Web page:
Référence bibliographique 
MacLeod, Andrea A. N, Trudeau, Natacha, Lefebvre, Pascale, Beauchamp, Myriam L. H, Schneider, Phyllis, Sutton, Ann et Bérubé, Daniel. 2022. «How Community and Family Support Bilingual Language Development: Insights from Bilingual Canadian Families ». International Journal of Multilingualism, p. 1-25.
«The present study aimed to understand whether children from different sites, OLMC [Official Language Minority Communities], and from families with differing language use strategies would vary in terms of their amount of exposure and in terms of their vocabulary abilities.» (p. 18)
First, the authors «hypothesise that the majority language of the broader community would influence the amount of exposure received from formative adults and that few differences would be present across sites within the same OLMC (i.e. Edmonton and Winnipeg would be similar, and Montreal and Québec City would be similar).» (p. 7) The authors also «hypothesised an interaction such that families in French OLMC might support French by using MinL@H [minoritised language at home] more than families in English OLMC, which would result in a higher percent of exposure to French.» (p. 7)
First, «children in the French OLMC (i.e. French is the minoritised language) were recruited in Edmonton and Winnipeg, and the children from the English OLMC were recruited in Montréal and Québec City.» (p. 7) «A total of 61 children ranging in age between 41 and 68 months (mean age = 54.35 months) were recruited.» (p. 8) However, ten children did not complete the tasks. «The remaining 51 children were from the following sites: 23 children in the French group of OLMCs (i.e. Edmonton, N = 9; Winnipeg, N = 14) and 28 children in the English group of OLMCs (i.e. Montréal, N = 7; Québec City, N = 21).» (p. 9)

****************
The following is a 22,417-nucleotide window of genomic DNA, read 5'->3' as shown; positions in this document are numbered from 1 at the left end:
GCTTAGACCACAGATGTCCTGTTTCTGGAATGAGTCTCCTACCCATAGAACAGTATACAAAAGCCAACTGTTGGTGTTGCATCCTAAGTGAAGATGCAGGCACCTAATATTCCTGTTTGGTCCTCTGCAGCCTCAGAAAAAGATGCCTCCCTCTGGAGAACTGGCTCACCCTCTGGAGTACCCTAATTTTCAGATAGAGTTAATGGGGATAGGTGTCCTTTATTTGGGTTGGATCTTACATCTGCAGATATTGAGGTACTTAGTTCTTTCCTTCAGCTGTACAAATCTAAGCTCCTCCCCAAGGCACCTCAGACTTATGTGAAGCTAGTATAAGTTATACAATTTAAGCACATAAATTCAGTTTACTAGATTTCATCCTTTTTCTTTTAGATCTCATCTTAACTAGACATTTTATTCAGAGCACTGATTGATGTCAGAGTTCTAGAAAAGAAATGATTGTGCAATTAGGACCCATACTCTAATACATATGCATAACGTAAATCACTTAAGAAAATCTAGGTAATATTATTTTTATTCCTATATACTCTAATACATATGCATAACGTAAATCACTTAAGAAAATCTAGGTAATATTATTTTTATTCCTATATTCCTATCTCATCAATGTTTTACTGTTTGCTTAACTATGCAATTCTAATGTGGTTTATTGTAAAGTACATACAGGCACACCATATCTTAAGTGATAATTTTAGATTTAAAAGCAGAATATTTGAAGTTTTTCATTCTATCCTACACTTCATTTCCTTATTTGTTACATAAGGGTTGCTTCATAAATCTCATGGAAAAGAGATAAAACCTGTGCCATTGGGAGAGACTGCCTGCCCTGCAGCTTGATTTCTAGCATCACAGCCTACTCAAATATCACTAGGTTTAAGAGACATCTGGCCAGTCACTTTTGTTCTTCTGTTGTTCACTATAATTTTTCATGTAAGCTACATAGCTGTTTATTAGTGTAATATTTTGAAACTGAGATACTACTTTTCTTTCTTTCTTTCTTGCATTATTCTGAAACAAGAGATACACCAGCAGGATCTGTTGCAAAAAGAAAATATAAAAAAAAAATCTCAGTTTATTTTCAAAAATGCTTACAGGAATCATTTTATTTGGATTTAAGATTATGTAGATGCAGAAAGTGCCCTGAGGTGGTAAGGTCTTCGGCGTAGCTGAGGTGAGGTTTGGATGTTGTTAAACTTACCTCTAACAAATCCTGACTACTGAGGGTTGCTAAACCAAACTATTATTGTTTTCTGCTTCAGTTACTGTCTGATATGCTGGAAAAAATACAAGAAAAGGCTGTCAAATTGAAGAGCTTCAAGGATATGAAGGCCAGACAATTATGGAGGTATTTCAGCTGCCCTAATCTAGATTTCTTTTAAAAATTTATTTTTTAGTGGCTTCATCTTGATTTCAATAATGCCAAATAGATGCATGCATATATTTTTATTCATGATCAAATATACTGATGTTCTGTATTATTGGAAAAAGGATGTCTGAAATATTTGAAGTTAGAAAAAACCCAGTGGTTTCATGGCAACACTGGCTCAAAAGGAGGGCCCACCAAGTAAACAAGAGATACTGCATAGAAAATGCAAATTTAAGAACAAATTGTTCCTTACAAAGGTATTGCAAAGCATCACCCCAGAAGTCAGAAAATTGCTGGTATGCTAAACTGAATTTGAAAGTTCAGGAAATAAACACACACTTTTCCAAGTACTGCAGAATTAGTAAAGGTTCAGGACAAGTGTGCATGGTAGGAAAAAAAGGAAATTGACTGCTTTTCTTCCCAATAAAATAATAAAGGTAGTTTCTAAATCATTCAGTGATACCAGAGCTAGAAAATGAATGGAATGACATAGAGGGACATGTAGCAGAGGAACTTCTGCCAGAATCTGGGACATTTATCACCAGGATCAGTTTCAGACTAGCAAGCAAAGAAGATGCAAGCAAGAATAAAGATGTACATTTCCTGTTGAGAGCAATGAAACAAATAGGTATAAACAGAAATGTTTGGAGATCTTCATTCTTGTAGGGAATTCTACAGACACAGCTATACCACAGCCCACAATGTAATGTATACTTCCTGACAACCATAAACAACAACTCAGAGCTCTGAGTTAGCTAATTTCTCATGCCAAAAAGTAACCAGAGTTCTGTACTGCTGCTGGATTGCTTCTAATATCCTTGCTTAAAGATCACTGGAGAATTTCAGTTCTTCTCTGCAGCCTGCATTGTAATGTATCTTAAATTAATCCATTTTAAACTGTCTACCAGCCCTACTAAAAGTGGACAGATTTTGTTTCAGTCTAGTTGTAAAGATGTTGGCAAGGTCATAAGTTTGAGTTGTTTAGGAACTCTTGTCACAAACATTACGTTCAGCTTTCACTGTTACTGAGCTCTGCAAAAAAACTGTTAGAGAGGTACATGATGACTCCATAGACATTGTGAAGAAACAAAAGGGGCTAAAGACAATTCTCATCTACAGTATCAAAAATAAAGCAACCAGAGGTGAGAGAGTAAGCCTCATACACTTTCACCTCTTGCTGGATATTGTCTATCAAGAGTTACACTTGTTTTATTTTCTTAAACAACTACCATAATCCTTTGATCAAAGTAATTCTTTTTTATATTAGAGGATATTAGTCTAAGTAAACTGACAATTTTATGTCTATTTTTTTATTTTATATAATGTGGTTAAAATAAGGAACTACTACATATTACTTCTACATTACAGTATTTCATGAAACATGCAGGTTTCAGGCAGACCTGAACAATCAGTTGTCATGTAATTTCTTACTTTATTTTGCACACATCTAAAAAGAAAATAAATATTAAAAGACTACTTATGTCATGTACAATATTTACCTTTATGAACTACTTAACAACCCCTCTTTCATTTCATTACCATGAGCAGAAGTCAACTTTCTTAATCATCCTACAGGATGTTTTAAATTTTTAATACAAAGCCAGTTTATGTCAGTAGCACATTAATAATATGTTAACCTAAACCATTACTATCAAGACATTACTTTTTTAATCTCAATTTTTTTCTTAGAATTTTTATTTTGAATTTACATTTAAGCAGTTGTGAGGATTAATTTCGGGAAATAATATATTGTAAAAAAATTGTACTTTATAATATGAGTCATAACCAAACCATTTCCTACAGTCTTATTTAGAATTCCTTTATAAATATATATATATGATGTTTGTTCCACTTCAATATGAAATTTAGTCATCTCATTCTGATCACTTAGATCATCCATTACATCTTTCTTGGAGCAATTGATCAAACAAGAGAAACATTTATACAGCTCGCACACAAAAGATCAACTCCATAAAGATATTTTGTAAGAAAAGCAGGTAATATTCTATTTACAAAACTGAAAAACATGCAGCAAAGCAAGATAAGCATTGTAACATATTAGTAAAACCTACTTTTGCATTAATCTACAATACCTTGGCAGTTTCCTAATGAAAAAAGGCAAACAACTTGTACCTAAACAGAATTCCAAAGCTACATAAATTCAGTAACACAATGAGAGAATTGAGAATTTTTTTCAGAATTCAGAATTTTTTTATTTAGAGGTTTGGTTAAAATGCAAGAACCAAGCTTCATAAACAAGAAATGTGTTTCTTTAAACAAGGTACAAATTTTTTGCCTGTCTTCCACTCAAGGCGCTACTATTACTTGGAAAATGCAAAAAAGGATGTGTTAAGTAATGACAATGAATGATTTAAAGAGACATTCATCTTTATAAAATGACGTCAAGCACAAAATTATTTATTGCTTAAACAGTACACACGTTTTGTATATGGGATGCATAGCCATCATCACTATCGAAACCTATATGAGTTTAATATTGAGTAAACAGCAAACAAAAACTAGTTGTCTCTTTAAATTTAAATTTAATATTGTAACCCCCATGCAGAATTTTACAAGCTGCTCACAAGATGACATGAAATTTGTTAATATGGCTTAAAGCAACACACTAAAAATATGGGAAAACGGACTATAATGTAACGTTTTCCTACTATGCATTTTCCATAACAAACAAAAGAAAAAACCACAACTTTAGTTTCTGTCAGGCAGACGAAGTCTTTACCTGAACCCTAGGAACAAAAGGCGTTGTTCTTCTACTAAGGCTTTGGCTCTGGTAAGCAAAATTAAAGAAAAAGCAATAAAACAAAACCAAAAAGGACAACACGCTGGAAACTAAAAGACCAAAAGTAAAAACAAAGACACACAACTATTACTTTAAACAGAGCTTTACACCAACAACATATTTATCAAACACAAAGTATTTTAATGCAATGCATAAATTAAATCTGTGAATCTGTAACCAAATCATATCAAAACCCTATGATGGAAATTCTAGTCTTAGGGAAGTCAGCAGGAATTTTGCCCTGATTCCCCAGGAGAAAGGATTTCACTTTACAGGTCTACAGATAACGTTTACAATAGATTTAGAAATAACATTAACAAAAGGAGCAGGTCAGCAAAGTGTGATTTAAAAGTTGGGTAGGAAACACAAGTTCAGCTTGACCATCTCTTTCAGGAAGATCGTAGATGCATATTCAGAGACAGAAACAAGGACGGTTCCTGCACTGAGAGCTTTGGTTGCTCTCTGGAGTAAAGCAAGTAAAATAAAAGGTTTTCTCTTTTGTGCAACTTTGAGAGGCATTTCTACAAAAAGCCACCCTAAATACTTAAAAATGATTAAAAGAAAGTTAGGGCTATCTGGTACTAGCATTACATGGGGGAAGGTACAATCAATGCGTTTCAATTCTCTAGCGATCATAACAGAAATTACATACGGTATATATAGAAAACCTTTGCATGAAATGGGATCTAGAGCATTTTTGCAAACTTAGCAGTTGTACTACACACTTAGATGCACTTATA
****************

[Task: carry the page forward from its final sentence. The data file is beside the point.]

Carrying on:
Type de traitement des données :
Results of this study «suggest that during the preschool years, families are able to find sufficient support for both languages, even when one is a minoritised language in the community. This was particularly evident in the French minoritised communities where only 13% of the children in this study attended English-only daycares, and the remaining attended bilingual or French-language daycares. Since English-language day-cares are more widely available in English majority settings, this difference speaks to parents actively seeking out a French-language preschool context. In contrast, only 7% of children in English minoritised communities attended English-only daycares, and an additional 7% attended a bilingual English-French daycare setting.» (p. 19) «Overall, the children in the present study received sufficient exposure to each language within the home or in combination with daycare outside of the home to complete the vocabulary tasks in both languages. These results speak to the interplay between families and the broader community that contribute to supporting the children’s language development. We also found that parents were taking an active role in maintaining language abilities in the minoritised language, whether English or French, during these preschool years and that there are multiple paths open to families who want their child to grow up bilingually.» (p. 20)